Am I responsible for my deceased husband's debt to his parents?
My husband passed away 3 months ago. Out of the blue his parents came to me and said my husband owed them $38,000. What should I do legally?
The first thing that you should do is see what money if any is in your husband's estate. If there was no money in his estate and his property past to you, then your know what assets you have on hand. The next step is to ask his parents to provide you with the evidence of the debt- i.e. the written documentation. The debt is likely a bogus debt and his parents are shaking you down for money that you do not owe. I suggest that if they claim that the debt is oral loan agreement, you let them know that there is no money in the estate and that the loan is unenforceable. If they file a lawsuit against you, hire a lawyer to defend it as I am sure there is no basis for the debt (i.e. the parents cannot prove it), and if they try, they will likely get caught in a lie. Deny the claim and force them to file a lawsuit.
There is no clear cut answer for this and I would suggest that you consult an attorney with all the facts and documents available.
Generally, the estate of the decedent is responsible for the debt. The executor of your estate has the obligation to gather all the assets and debt and pay off the debt of the decedent with the assets of the estate. This issue comes up with credit cards a lot. If you are a co-applicant of the credit card account then you are responsible for the debt on the card. If you just have signatory privileges the card company can not really come after you or they would have to show that the use of the card was actually yours or for your benefit. Tough to do.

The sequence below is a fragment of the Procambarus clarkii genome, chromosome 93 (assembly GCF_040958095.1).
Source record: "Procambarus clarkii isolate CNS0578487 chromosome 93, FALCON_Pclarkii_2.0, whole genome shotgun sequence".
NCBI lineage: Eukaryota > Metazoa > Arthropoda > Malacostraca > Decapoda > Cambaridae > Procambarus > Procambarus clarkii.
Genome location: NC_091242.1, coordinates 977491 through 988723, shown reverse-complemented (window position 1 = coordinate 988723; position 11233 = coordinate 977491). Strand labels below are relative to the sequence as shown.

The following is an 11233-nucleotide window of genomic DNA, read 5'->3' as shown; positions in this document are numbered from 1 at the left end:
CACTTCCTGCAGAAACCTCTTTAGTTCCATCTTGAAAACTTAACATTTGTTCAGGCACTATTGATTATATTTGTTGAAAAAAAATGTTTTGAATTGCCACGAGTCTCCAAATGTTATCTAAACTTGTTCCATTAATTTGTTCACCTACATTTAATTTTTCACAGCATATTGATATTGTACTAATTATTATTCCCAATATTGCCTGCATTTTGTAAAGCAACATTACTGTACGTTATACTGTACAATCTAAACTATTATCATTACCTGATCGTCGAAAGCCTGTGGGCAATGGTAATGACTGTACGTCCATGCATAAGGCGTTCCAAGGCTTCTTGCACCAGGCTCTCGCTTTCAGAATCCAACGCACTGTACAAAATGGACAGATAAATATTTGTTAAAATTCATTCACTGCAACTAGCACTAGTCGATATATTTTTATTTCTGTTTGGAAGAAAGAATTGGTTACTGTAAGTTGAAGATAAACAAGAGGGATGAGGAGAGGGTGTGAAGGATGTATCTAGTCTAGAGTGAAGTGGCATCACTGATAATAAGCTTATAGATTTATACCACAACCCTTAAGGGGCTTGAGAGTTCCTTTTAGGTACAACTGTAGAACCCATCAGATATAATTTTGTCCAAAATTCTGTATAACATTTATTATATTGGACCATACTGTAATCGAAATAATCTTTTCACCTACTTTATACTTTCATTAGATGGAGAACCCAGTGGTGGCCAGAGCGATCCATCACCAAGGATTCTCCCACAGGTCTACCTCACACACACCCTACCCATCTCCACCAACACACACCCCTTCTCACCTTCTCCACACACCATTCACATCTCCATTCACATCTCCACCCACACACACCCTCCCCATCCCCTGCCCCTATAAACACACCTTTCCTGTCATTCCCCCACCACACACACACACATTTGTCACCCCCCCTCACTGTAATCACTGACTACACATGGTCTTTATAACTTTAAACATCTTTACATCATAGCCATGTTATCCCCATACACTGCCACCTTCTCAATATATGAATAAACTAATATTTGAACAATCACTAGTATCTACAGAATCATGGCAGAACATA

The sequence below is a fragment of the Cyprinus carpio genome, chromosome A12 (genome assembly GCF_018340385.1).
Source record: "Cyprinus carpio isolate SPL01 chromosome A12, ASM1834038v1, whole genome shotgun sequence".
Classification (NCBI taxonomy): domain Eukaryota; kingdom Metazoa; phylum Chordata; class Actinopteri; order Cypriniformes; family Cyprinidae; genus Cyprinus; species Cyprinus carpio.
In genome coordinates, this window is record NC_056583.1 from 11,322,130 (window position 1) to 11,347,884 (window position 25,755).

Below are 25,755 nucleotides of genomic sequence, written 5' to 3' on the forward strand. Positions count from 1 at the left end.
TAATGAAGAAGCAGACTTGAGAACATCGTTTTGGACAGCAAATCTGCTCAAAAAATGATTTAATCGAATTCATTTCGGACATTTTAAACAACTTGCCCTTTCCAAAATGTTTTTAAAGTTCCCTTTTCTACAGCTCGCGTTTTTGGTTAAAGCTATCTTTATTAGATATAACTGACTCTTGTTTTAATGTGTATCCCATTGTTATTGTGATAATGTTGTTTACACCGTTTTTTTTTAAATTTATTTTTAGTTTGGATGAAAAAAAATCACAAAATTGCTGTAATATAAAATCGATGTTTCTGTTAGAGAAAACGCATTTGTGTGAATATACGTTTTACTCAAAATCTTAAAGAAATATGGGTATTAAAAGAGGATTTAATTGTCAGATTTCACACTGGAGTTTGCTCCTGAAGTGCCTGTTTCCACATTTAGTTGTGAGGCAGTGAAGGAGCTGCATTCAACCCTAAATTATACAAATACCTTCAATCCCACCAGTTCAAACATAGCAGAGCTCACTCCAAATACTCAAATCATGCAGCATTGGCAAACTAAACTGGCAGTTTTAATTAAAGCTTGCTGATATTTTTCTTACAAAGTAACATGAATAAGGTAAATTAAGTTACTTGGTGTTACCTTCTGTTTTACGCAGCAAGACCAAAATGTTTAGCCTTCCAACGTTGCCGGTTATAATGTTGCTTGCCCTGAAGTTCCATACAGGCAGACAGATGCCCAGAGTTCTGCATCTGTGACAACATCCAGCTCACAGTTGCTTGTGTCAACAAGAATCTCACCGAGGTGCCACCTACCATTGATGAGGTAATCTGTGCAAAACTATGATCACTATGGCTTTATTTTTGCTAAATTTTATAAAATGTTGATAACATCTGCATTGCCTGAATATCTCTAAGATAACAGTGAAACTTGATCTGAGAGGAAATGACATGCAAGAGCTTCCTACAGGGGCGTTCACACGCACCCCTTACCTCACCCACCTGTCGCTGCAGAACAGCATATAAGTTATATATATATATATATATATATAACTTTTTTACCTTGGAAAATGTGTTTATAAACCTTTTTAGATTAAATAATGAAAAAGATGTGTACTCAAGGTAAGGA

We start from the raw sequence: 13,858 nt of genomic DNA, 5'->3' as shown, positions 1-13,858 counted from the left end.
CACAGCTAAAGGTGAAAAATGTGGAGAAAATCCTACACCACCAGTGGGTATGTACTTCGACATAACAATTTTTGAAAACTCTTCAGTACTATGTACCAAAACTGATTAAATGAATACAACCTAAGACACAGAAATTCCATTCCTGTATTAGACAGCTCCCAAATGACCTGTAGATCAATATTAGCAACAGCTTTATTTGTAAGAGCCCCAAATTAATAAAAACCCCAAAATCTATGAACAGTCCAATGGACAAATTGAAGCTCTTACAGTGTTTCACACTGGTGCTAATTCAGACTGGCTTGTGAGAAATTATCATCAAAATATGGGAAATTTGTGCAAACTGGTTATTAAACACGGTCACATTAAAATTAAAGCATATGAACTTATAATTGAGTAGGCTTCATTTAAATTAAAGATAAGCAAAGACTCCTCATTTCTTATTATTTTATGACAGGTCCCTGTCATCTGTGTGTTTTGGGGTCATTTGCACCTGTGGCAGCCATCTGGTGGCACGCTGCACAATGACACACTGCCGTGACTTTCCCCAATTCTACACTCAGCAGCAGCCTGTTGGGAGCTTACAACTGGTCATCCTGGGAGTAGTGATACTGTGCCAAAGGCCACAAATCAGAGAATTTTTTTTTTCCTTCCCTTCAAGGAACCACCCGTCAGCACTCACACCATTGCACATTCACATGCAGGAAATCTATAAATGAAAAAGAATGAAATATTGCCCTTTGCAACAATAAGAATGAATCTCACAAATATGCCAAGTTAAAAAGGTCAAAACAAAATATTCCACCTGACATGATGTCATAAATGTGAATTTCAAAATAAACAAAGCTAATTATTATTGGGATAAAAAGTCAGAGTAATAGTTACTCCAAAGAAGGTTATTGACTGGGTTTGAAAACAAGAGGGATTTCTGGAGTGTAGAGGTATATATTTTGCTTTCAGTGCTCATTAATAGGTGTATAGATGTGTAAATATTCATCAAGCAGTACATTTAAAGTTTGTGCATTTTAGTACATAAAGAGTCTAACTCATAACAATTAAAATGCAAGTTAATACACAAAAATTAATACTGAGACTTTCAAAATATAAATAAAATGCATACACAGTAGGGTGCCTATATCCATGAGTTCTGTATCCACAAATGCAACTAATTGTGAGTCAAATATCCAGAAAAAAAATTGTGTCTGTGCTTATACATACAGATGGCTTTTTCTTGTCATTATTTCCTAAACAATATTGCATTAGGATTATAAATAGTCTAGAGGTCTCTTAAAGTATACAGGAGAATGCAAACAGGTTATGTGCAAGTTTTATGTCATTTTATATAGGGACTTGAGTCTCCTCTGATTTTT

This issue also becomes a bit muddled when property pases by operation of law to a spouse. In community prooerty states it becomes even more muddled. Was the $38,000 a loan? Is there any documentation as to same? I would consult an attorney in your area as to this debt. If you did not sign any documents to borrow the money and knew nothing about it I would not be as concerned, but get all the facts and present them to the lawyer. Good luck.